Following the rise of successful P2P accommodation providers like Airbnb there is growing international focus on whether they could be adversely affecting housing demand, residential lettings and hospitality businesses. This in turn has lead to greater regulation of P2P accommodation in a number of international locations including Barcelona and Paris. Canada and Ireland are this week amongst jurisdictions considering further regulations with the UK Government having announced funding recently to investigate the issue. Planning restrictions, licensing. limiting to primary residences and amounts of space available as well as taxation are all amongst the armoury of controls being discussed.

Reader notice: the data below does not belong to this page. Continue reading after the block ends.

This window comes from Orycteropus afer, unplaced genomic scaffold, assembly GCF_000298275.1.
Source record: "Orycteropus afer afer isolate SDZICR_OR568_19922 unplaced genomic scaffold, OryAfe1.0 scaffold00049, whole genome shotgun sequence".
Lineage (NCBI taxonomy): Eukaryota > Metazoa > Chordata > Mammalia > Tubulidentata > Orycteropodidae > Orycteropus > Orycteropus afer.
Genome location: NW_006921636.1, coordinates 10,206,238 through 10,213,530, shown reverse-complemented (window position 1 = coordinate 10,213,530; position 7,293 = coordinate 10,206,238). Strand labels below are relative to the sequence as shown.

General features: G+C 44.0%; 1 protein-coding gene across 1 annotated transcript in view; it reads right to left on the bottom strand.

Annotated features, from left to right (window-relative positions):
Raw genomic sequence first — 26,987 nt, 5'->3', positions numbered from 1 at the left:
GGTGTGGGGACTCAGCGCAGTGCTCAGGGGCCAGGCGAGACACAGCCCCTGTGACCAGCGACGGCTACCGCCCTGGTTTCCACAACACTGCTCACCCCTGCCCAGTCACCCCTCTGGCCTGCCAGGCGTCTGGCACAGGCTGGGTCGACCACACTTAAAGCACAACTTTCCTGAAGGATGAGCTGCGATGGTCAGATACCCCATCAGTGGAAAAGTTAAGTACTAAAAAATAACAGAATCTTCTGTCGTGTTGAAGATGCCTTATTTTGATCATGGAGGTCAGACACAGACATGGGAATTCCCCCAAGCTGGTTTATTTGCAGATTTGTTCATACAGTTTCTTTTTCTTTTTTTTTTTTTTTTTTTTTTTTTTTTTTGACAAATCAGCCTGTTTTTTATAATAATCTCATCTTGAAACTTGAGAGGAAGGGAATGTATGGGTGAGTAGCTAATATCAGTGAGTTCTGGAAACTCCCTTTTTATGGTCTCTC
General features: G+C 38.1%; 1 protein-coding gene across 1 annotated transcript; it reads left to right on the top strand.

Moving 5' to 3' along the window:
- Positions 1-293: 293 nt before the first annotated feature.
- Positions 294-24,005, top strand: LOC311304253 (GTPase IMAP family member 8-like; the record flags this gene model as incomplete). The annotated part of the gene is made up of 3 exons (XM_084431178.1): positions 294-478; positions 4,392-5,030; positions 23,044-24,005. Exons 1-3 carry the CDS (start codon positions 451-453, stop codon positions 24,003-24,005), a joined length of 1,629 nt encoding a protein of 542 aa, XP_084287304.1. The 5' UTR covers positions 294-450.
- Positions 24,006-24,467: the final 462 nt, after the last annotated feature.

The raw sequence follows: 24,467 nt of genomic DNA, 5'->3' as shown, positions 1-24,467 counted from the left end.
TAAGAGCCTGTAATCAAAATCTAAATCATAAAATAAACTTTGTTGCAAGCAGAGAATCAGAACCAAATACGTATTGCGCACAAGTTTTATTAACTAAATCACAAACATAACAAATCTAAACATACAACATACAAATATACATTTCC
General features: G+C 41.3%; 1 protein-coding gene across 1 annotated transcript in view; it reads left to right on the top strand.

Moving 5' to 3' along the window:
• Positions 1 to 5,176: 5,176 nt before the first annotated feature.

The Government is launching a push to understand how peer-to-peer accommodation websites such as Airbnb affect local communities, which could pave the way for regulation of such “sharing economy” websites. The Open Data Institute (ODI), an independent body set up by World Wide Web founder Sir Tim Berners-Lee, has been handed a £6m grant to pursue a series of projects, including studying the impact of property-sharing sites. It opens up the possibility that Airbnb, which has been accused of exacerbating housing shortages and disturbing neighbourhoods, could face new rules designed to limit its impact.